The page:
Each month the staff at 8th Dimension Comics picks out the best book to review. Look for Part 2 tomorrow.
Hawkeye #16: don't know why I don't follow Hawkeye more closely. I have literally never read an issue I didn't think was absolute genius. Part of that is Matt Fraction, who is easily one of the top ten comic writers working writer now, and a big part of it is that non-powered heroes always try harder.
Kate Bishop has taken the mantle of Hawkeye out to Los Angeles to try for a career as a private eye. She manages to land somewhere between Nancy Drew and Buffy Summers on the scale of detective effectiveness, and somehow that makes her all the more sincere and endearing.
This case finds her helping out a member of a Beach Boys-esque '60s group who is pretty obviously a fill-in for Brian Wilson. For almost half a century he's been working through mental illness to complete a mysterious masterpiece that now finds itself leaked onto the Internet. Bishop takes the case, befriending the old hippie and learning a great deal about the entertainment world and the magic of music. It's short on action, but extremely long on good vibrations. If some aspiring short film maker was looking to make a first class Hawkeye story, I'd nominate this one.
Rating: 8 out of 10
Deadpool: The Gaunlet #1: I treat Deadpool like I treat ICP... there are people who like him way too much and that always makes me keep a small distance. That said, I wasn't passing up the chance to see Wade Wilson take on Dracula.
This is a hard copy that comes from a free code to unlock the new digital service Infinite Comics, so if you want to ease the transition from paper to pixels it's a pretty good way to start. There's no arguing it's actually a hell of an explosive beginning.
Wilson foils an assassination plot out of the back of a helicopter in what may or may not be a weird Bondian dream sequence (Complete with amusing opening title song... in a comic... It's Deadpool, remember?) to find himself being molested by a vampire as he sleeps on a park bench. This leads to Wilson's usual bumbling but effective method of dealing out the pain, including a staking with an umbrella that is so perfectly timed I swear it moves on the page.
Oh, and John Denver was a mercenary, apparently. Good to know.
Rating: 7 of 10
This story continues on the next page.
Dead Boy Detectives #1: With Sandman coming back it's also nice to see my favorite non-Death spin-off also going strong once again. Edwin Paine and Charles Rowland are back on the case as two spectral Hardy Boys solving mysteries and staying one step ahead of Death before she comes to collect them.
This time, they're heading back to where it all began, the St. Hilarion school where the both were killed. It was in these horrible halls that sadistic headmasters and vicious bullies turned life into a veritable hell, then a literal one during a time when Lucifer evicted the sinners from his domain.
Underneath it all is a young girl whose famous performance artist parents have left here strange, but hopeful. She was part of what was supposed to be a grand performance piece where her family was allowed to steal a Van Gogh, only for a separate group of real thieves to turn it into a near fatal actual crime. It's a bit darker than you would expect, but still an amusing little niche in the Vertigo line.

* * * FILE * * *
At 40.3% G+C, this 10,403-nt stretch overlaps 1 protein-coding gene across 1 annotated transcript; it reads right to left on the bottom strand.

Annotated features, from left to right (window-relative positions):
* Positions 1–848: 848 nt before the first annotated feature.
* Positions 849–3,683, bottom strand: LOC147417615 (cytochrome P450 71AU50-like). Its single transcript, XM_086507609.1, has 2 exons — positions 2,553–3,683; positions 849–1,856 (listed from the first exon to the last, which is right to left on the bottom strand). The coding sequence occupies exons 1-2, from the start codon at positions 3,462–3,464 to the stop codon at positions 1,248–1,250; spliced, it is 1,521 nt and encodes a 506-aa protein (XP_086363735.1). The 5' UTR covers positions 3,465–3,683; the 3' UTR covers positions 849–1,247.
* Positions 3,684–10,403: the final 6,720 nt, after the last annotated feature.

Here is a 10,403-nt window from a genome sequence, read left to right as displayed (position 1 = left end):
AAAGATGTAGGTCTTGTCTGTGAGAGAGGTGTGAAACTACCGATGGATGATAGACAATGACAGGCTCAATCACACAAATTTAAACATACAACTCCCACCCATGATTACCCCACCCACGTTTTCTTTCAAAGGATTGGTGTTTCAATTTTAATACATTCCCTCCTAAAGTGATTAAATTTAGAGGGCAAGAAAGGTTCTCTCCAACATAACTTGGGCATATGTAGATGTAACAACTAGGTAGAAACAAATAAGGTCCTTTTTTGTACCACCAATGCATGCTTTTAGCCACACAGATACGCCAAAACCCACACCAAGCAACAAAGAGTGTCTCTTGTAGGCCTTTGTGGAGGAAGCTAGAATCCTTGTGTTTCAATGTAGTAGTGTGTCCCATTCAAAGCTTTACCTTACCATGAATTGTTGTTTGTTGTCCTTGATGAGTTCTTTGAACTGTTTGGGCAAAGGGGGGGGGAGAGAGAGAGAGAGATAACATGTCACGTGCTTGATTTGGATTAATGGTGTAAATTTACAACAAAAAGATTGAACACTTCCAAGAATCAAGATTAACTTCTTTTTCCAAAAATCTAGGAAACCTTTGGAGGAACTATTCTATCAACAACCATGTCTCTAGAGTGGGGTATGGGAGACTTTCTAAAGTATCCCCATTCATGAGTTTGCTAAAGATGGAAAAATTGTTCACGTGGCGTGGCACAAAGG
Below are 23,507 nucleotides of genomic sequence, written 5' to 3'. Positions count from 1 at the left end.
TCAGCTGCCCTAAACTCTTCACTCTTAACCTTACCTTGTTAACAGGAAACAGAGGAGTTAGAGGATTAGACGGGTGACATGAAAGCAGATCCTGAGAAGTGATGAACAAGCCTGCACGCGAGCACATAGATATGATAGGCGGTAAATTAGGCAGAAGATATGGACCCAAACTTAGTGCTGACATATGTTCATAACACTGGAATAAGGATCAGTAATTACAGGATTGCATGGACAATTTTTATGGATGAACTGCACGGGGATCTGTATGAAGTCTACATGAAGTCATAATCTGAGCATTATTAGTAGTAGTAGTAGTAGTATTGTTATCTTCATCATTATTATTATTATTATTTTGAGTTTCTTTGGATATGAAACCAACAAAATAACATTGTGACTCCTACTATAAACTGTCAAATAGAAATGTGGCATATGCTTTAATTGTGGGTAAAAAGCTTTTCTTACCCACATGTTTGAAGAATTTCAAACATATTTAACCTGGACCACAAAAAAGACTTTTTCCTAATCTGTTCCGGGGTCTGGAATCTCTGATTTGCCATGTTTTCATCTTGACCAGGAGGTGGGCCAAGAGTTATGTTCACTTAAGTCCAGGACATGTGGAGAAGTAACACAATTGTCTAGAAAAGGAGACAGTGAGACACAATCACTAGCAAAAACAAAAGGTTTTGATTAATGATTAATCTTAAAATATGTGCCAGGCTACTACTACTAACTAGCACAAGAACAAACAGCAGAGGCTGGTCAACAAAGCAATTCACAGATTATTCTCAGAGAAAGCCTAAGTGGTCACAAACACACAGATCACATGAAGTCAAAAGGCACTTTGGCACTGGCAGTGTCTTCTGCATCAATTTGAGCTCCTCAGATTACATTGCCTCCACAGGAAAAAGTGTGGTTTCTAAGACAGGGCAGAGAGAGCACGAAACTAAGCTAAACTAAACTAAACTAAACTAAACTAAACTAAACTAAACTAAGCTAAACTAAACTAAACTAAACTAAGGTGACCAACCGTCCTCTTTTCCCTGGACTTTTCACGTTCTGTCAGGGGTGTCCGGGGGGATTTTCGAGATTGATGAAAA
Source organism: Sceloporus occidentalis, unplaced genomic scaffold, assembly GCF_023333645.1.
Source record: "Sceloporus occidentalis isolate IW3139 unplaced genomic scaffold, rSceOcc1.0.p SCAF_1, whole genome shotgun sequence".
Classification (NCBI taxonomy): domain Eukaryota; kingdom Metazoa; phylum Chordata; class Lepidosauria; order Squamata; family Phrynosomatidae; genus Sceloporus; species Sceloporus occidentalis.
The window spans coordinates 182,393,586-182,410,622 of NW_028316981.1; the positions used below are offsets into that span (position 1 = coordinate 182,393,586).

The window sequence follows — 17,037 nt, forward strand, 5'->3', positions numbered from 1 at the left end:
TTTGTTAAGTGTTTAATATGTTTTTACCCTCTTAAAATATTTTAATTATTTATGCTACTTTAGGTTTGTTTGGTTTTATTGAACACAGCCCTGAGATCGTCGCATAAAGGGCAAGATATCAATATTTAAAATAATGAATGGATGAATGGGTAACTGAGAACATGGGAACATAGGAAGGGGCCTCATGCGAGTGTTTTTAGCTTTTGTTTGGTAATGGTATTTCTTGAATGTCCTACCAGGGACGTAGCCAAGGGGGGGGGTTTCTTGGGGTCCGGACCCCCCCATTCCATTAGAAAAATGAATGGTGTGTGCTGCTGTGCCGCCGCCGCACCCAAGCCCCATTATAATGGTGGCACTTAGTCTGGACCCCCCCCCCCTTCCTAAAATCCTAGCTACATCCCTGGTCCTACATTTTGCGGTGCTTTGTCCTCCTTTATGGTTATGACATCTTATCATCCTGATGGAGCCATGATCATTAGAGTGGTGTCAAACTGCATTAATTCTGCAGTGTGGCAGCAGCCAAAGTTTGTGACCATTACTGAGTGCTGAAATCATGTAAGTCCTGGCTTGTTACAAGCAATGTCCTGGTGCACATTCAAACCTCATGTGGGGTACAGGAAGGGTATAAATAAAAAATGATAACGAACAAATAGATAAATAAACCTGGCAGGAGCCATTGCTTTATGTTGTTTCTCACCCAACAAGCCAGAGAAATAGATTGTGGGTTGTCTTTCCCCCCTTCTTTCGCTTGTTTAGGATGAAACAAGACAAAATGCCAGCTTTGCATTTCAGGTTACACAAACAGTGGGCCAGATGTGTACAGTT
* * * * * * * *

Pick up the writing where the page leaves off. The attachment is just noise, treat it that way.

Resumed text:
Rating: 6 of 10
Letter 44 #3: When Barack Obama took over the presidency from George W. Bush it was the first time I had ever heard of the legendary letter that each president leaves his predecessor. The contents of the letter are completely confidential, and could contain anything from hidden intelligence to a highly-evolved knock knock joke.
What if that letter read, "Aliens are real, and all the wasteful government spending is actually being funneled towards space defense in case they're hostile. Good luck"? In Charles Soule's new book it's precisely that.
President Blades desperately wants to end a war, reform healthcare, and otherwise be a stand-in for our current commander in chief. He's unable to do that with resources tapped for a possible invasion, and wants to try and bring the knowledge of the aliens public in order to refocus his aims. Just like so many leaders in real life, though, President Blades finds that being in charge can be the strictest slavery of all. It's a very interesting read with an inventive premise. If it gets a little too close to reality at times, there is at least zero gravity sex scenes to make-up for it.
Rating: 6 of 10
Seekers of the Weird #1 Today's all-ages entry is a brilliant occult adventure story from Brandon Seifert. Siblings Max and Mel are flunking classes at school and are terrified of telling their parents. However, mom and dad seem a little distracted. Probably has something to do with the horde of monsters that attacks them later that night and kidnaps them.
Now Max and Mel team with their Uncle Roland to infiltrate the hidden Museum of the Weird, a Tardis-like space where all manners of magical and dangerous objects are collected. Their family is the custodians of the museum, but evil forces are threatening it.
We Believe Local Journalism is Critical to the Life of a City
Engaging with our readers is essential to the mission of the Houston Press. Make a financial contribution or sign up for a newsletter, and help us keep telling Houston’s stories with no paywalls.
Support Our Journalism
It's little different from a million other "child finds out they're secretly special" stories, but it does off the same clever twists and quips that made Seifert's Witch Doctor such a compelling book. Throw in great art from Karl Moline and you won't be able to put it down.
Rating: 7 of 10
Tune in tomorrow for Part 2.